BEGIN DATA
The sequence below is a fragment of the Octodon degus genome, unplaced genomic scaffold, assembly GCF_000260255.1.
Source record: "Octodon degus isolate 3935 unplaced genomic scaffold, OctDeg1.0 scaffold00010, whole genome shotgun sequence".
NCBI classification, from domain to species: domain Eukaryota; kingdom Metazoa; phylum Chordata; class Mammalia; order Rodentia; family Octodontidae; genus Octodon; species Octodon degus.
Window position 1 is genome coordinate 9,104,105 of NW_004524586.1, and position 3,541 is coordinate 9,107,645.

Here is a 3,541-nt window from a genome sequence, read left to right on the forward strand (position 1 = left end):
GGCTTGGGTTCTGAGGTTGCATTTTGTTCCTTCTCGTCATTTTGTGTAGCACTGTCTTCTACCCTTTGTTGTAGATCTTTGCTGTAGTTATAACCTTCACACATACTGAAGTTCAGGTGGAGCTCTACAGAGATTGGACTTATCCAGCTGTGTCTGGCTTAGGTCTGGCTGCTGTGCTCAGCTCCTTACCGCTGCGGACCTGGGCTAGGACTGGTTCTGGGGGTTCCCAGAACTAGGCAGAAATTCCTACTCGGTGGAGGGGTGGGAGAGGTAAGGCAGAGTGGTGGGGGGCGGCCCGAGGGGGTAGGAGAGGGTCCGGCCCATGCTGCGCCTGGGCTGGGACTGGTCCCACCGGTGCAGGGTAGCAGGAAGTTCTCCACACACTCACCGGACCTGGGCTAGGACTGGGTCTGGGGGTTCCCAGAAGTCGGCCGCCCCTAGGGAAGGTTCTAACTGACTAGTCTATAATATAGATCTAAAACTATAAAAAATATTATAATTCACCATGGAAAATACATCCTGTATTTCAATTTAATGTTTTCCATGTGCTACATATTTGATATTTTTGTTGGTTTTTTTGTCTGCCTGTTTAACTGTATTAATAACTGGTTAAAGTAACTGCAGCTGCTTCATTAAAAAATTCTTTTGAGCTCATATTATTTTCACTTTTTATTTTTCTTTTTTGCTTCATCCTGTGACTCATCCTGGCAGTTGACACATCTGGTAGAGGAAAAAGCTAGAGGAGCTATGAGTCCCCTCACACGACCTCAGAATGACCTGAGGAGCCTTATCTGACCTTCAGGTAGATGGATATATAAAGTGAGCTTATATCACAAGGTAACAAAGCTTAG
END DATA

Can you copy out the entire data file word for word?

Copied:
The sequence below is a fragment of the Octodon degus genome, unplaced genomic scaffold, assembly GCF_000260255.1.
Source record: "Octodon degus isolate 3935 unplaced genomic scaffold, OctDeg1.0 scaffold00010, whole genome shotgun sequence".
NCBI classification, from domain to species: domain Eukaryota; kingdom Metazoa; phylum Chordata; class Mammalia; order Rodentia; family Octodontidae; genus Octodon; species Octodon degus.
Window position 1 is genome coordinate 9,104,105 of NW_004524586.1, and position 3,541 is coordinate 9,107,645.

Here is a 3,541-nt window from a genome sequence, read left to right on the forward strand (position 1 = left end):
GGCTTGGGTTCTGAGGTTGCATTTTGTTCCTTCTCGTCATTTTGTGTAGCACTGTCTTCTACCCTTTGTTGTAGATCTTTGCTGTAGTTATAACCTTCACACATACTGAAGTTCAGGTGGAGCTCTACAGAGATTGGACTTATCCAGCTGTGTCTGGCTTAGGTCTGGCTGCTGTGCTCAGCTCCTTACCGCTGCGGACCTGGGCTAGGACTGGTTCTGGGGGTTCCCAGAACTAGGCAGAAATTCCTACTCGGTGGAGGGGTGGGAGAGGTAAGGCAGAGTGGTGGGGGGCGGCCCGAGGGGGTAGGAGAGGGTCCGGCCCATGCTGCGCCTGGGCTGGGACTGGTCCCACCGGTGCAGGGTAGCAGGAAGTTCTCCACACACTCACCGGACCTGGGCTAGGACTGGGTCTGGGGGTTCCCAGAAGTCGGCCGCCCCTAGGGAAGGTTCTAACTGACTAGTCTATAATATAGATCTAAAACTATAAAAAATATTATAATTCACCATGGAAAATACATCCTGTATTTCAATTTAATGTTTTCCATGTGCTACATATTTGATATTTTTGTTGGTTTTTTTGTCTGCCTGTTTAACTGTATTAATAACTGGTTAAAGTAACTGCAGCTGCTTCATTAAAAAATTCTTTTGAGCTCATATTATTTTCACTTTTTATTTTTCTTTTTTGCTTCATCCTGTGACTCATCCTGGCAGTTGACACATCTGGTAGAGGAAAAAGCTAGAGGAGCTATGAGTCCCCTCACACGACCTCAGAATGACCTGAGGAGCCTTATCTGACCTTCAGGTAGATGGATATATAAAGTGAGCTTATATCACAAGGTAACAAAGCTTAG